'Spicy Konjac' - How to recreate a simple staple of Japanese home cuisine

Ingredients (2 servings)

・Konjac 350 - 400g
・Sesame oil 1 tablespoon
・(A) Soy sauce 1 tablespoon
・(A) Sugar 1 tablespoon
・(A) Mirin 1 tablespoon
・(A) Gamblea chili (Finely chopped) to taste


1. Roughly cut the konjac to bite-size pieces and soak it in hot water for about 5 minutes to remove any odors.
2. Place the konjac into a frying pan and apply enough heat to evaporate the water. Stop when when you start to hear a squeaking noise.
3. Add the ingredients marked with an (A) and bring everything together, stir frying the ingredients but being careful not to burn anything.
4. It is done when the flavors have suitably deepened and any moisture has evaporated. Why not add some daikon leaves that have been soaked in salt to top it off nicely?

'Enmaage' - Fried chicken meats konjac in this Healthy but filling dish!

Ingredients (2 servings)

・Konjac  Approx. 200g
・Chicken breast meat Approx. 300g
・(A) Ground ginger  1 teaspoon
・(A) Ground garlic  1 teaspoon
・(A) Sake 1 tablespoon
・(A) Sesame oil  1 teaspoon
・Flour 3 tablespoons
・Potato starch 2 tablespoons


1. Thinly slice the konjac and soak in water and parboil.
2. Cut the chicken into bite-size chunks.
3. Place the ingredients marked (A) into a plastic bag, then place the chopped up chicken in the bag as well and leave to soak up the flavor for 40 minutes.
4. Wind the sliced konjac around the chicken and then coat in flour. Subsequently add a coat of potato starch.
5. Heat some oil in a pot (not the oil listed above) to a temperature of 160 -170℃ and then add in the prepared chicken pieces, frying for approximately 3 minutes.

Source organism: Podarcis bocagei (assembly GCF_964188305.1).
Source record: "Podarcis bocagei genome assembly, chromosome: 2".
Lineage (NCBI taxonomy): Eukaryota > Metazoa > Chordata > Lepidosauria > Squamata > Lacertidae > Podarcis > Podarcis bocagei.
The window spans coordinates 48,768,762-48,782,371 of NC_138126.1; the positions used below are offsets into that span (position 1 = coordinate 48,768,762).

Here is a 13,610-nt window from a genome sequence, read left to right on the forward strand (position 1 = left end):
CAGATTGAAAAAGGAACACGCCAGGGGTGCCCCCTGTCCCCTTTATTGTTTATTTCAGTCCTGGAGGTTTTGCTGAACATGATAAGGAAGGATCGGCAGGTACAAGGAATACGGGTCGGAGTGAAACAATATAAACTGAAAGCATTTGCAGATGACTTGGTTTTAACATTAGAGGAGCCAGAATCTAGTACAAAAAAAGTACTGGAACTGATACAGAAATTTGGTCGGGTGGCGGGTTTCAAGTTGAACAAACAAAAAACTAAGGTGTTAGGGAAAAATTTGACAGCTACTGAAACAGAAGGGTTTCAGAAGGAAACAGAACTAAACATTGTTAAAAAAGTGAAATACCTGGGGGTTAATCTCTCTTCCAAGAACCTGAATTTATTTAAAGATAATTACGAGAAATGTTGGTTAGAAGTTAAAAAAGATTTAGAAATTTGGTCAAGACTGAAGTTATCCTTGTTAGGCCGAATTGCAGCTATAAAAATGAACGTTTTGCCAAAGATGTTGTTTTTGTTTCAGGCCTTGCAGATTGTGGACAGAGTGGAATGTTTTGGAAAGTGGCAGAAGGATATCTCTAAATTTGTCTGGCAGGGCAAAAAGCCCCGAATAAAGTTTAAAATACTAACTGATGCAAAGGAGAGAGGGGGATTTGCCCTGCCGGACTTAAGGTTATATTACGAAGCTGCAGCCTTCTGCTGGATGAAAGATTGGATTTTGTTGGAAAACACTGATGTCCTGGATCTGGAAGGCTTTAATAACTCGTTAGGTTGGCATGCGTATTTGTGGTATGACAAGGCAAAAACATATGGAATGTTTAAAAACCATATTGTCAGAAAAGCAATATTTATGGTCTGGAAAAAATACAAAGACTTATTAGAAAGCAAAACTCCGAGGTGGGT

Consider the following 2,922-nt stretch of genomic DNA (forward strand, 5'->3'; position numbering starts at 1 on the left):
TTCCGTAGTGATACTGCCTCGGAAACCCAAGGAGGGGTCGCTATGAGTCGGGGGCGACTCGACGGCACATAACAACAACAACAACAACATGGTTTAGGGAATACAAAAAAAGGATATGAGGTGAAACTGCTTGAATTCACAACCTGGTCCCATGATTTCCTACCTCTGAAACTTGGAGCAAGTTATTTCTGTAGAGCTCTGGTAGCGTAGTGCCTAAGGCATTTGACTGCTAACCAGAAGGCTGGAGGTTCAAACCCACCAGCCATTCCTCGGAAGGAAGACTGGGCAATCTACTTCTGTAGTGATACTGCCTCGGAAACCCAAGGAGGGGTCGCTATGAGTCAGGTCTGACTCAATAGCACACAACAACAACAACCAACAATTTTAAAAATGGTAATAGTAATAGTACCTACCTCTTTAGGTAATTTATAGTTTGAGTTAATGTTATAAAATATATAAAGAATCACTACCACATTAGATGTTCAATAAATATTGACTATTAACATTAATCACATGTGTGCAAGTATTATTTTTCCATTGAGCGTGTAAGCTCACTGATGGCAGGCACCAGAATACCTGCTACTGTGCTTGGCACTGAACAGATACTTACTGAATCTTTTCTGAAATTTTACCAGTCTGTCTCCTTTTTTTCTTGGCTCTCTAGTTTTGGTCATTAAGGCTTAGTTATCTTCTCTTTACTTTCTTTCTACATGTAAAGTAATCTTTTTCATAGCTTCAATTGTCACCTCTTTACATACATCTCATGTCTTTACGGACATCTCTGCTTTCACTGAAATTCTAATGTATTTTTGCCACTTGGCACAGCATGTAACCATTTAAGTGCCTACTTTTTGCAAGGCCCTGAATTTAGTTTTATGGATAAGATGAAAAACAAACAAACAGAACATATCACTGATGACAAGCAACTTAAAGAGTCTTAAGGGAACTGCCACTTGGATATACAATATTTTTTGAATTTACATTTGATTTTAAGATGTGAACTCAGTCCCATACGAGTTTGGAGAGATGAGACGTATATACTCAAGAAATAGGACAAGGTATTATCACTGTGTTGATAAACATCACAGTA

6. Remove the chicken pieces from the pot with a mesh strainer and remove the excess oil.
7. Once the excess oil has been removed, raise the temperature to 180℃ and fry again for about one minute.

'Yakiniku Konjac' - A simple recipe that will have you wondering if you might be eating meat

Ingredients (2 servings)

・Konjac  Approx. 200g
・(A) Shaoxing Wine 1 tablespoon
・(A) Five spice powder 1g
・(A) Oyster sauce 1 teaspoon
・(A) Soy sauce 1 teaspoon
・(A) Sugar 2 teaspoons
・(A) Gamblea chili (Finely chopped) to taste
・Cornstarch 1 tablespoon


1. Cut the konjac in 5 mm slices and parboil.
2. Fry off the water from the konjac in a frying pan.
3. Add all of the ingredients marked with (A) and simmer.
4. Sprinkle the mixture with potato starch and then fry the individual pieces of konjac in oil at 170-180℃ until they are crispy.

Konjac is perhaps not as deeply engrained in the food culture of regions outside of Asia, however, its ease of use and health benefits are, without a doubt, world class! If you manage to find konjac at your local Asian market, then why not give the recipes introduced here a try? You are sure to be taken by the charms of konyac.

*Please note that the information in this article is from the time of writing or publication and may differ from the latest information.